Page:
The culture war has become even more ridiculous this week. Some sections of the press and various ministers find something to be irate about (usually on the basis of incomplete information) and social media goes mad; various unrelated individuals receive horrific abuse on social media and another myth becomes part of the tapestry of anti-university rhetoric to be cited regularly whenever there is an opportunity.
This week it was the decision of the graduate common room (the MCR, or middle common room) at Magdalen College Oxford, who decided to take down a photo of the Queen. It turns out that this is not really comparable to the removal of the Rhodes statue at Oriel, which would, whatever you think about the statue or its connotations, be a big physical change to a historic building.
Declaring an interest and speaking as a Magdalen alumna (although I think I have only been in the MCR twice), Jane supports the view of the Magdalen College President, as set out in this twitter thread. Plus, really, storms in teacups or what. The main lesson for this seems to be not to put pictures on your walls. You might offend someone putting them up, and you are bound to offend someone if you later take them down.
Of course, the protest isn’t really about the photo, it is about the reasons allegedly given. Those offended by discussions about safe spaces and decolonisation have been triggered. That is an issue that the Secretary of State and the Universities Minister feel strongly about.
The other culture war example this week has been about historic (racist and sexist) statements by a cricket player, who is now probably wondering whether he should be pleased that he is being defended by the PM. Free speech is good…but only if it is the right sort, made in the right circumstances? Ministers have been careful in their choice of words. GW said the students’ decision was “absurd”. Michelle Donelan, commenting on the decision of some staff to withdraw voluntary labour because of the decision not to remove the Rhodes statue, said it was “ridiculous”. Have they moved consciously from harsh criticism of the sector to ridicule? Or is it a coincidence? We live in strange times, and we’re all conspiracy theorists now.
Inquiries and Consultations
Click here to view the updated inquiries and consultation tracker. Email us on email@example.com if you’d like to contribute to any of the current consultations.
New consultations and inquiries this week:
- DCMS Safety of journalists: call for evidence closes 11:45pm on 14 July 2021
- Racial and ethnic stereotyping in advertising – Advertising Standards Authority consultation on establishing whether and, if so, to what extent racial and ethnic stereotypes, when featured in ads, may contribute to real world harms, for example, unequal outcomes for different racial and ethnic groups. Link: Advertising Standards Authority closes: 30 June 2021
- The Intellectual Property Office has opened a consultation on the UK’s future regime for the exhaustion of intellectual property rights which will underpin the UK’s system of parallel trade. Closes: 31 August 2021, link: Intellectual Property Office
Graduate Outcomes: Wonkhe analyse a new report from HESA adds to the recent growth in literature about “good jobs” by proposing a Graduate Outcomes based measure of the “design and nature” of the jobs graduates in employment do… brings an important new perspective to the current debate about graduate jobs. David Kernohan finds it more than “decent”.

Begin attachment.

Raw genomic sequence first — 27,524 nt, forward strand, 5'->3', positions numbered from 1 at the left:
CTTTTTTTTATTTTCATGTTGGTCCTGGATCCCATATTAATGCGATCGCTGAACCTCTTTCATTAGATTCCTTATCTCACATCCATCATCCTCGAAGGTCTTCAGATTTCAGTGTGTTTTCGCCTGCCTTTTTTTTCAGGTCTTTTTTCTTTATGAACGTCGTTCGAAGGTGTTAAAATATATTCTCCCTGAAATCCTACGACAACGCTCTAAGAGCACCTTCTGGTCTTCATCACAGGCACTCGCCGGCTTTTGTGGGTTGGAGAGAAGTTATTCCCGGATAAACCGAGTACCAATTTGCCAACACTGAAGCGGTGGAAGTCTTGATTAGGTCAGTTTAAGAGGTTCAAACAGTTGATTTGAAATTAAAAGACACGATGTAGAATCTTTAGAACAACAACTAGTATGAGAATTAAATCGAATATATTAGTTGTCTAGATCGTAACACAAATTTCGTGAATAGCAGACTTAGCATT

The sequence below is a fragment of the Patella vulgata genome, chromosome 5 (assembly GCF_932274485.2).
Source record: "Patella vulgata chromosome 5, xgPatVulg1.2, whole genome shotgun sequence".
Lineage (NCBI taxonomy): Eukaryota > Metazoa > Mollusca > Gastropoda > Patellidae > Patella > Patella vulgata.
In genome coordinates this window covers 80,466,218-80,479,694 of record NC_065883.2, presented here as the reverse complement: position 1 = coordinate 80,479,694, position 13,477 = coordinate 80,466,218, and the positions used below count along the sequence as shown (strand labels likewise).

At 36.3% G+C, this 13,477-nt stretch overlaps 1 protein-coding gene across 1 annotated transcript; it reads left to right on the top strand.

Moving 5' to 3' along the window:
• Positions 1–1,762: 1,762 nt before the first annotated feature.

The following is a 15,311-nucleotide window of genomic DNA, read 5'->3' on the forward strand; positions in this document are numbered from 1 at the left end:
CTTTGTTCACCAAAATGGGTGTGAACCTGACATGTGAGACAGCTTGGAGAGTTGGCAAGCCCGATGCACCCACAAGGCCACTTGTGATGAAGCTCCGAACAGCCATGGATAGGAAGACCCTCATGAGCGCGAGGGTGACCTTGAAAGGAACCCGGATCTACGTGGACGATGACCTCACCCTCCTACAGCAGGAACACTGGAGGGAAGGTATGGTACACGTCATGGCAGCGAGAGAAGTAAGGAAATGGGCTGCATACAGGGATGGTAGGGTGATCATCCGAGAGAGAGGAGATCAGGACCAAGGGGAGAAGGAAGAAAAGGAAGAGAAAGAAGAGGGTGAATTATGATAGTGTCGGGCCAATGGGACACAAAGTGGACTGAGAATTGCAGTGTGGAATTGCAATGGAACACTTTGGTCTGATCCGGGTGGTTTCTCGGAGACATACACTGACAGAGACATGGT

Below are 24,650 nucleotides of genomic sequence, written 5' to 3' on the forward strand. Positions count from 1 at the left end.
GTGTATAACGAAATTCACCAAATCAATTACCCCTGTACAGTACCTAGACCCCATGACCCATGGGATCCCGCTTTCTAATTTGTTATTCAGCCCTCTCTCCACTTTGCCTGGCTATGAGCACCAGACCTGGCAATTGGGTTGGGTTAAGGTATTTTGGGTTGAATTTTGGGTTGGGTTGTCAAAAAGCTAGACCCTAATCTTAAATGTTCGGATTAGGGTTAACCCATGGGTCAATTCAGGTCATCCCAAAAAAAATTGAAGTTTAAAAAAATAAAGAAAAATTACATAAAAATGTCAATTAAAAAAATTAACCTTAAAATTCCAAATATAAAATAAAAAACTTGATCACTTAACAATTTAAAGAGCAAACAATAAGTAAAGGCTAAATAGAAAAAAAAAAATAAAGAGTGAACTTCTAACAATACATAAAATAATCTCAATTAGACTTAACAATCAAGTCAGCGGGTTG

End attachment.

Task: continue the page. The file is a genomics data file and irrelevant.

Diversity: Research Professional report that the proportion of staff at the Office for Students from an ethnic minority background has reached 10 per cent, a 1 percentage point increase on last year but still “considerably lower” than the student population
Net Zero: The Campaign for Learning published Racing to Net Zero The role of post-16 education and skills. It considers how post-16 education and skills policy can support the UK in reaching the net zero targets and beyond. Points raised in developing a post-16 education and skills response include:
- The need to differentiate between green jobs and green skills within existing jobs. The post-16 education and skills system will need to respond to both.
- Upskilling and reskilling to meet the transition to Net Zero is not the sole domain of Level 4-8 Higher Education. Upskilling and reskilling at Level 3 and below will also be required to meet the needs of green jobs and green skills for existing jobs.
- The government cannot rely solely on apprenticeships for upskilling and reskilling at Level 3 and Level 2 for green jobs. As apprenticeships are employer employer-driven, levy payers may wish to fund non-green jobs through apprenticeships.
- The need for data on the proportion of green gig jobs as a share of green jobs that will be created. Green gig jobs with insecure income may not be as attractive to young people and adults. Insecure incomes may also prevent young people and adults from upskilling and reskilling if they need to put earning before learning.
- The need to follow the lead of providers developing strategies to embed education for sustainable development in Level 2 to Level 6 qualification and academic and vocational courses (including T levels and Higher Technical Qualifications).
- Understanding the role of whole institution strategies for transitioning to Net Zero. Institutions in the post-16 sector are already implementing strategies that cover decarbonising estates, incorporating education for sustainable development in teaching and learning, and providing a voice for learners of all ages to initiate change to reduce global warming.
STEM girls: Teach First published STEMinism: One year on. The paper marks the first anniversary of the publication of their report Missing Elements, in which they set out why it’s a problem that so few girls and women choose STEM routes, as well as some of the measures that could help schools increase the diversity of take-up.